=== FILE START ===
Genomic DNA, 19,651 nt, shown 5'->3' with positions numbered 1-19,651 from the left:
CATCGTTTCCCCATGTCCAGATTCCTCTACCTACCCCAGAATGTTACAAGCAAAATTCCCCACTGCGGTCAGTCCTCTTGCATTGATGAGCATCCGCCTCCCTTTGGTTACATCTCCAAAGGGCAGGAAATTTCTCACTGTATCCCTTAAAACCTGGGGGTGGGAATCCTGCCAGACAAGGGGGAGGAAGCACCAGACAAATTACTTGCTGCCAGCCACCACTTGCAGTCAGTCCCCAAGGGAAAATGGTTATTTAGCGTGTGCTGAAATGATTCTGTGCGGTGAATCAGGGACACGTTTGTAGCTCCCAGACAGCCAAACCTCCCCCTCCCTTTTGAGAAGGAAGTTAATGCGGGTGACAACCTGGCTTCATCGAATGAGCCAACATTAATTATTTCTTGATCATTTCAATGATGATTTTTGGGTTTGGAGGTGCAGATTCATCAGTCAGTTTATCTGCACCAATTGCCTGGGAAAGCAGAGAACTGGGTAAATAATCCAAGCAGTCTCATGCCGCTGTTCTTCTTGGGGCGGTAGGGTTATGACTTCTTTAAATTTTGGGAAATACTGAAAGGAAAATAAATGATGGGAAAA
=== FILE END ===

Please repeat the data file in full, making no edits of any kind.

Genomic DNA, 19,651 nt, shown 5'->3' with positions numbered 1-19,651 from the left:
CATCGTTTCCCCATGTCCAGATTCCTCTACCTACCCCAGAATGTTACAAGCAAAATTCCCCACTGCGGTCAGTCCTCTTGCATTGATGAGCATCCGCCTCCCTTTGGTTACATCTCCAAAGGGCAGGAAATTTCTCACTGTATCCCTTAAAACCTGGGGGTGGGAATCCTGCCAGACAAGGGGGAGGAAGCACCAGACAAATTACTTGCTGCCAGCCACCACTTGCAGTCAGTCCCCAAGGGAAAATGGTTATTTAGCGTGTGCTGAAATGATTCTGTGCGGTGAATCAGGGACACGTTTGTAGCTCCCAGACAGCCAAACCTCCCCCTCCCTTTTGAGAAGGAAGTTAATGCGGGTGACAACCTGGCTTCATCGAATGAGCCAACATTAATTATTTCTTGATCATTTCAATGATGATTTTTGGGTTTGGAGGTGCAGATTCATCAGTCAGTTTATCTGCACCAATTGCCTGGGAAAGCAGAGAACTGGGTAAATAATCCAAGCAGTCTCATGCCGCTGTTCTTCTTGGGGCGGTAGGGTTATGACTTCTTTAAATTTTGGGAAATACTGAAAGGAAAATAAATGATGGGAAAA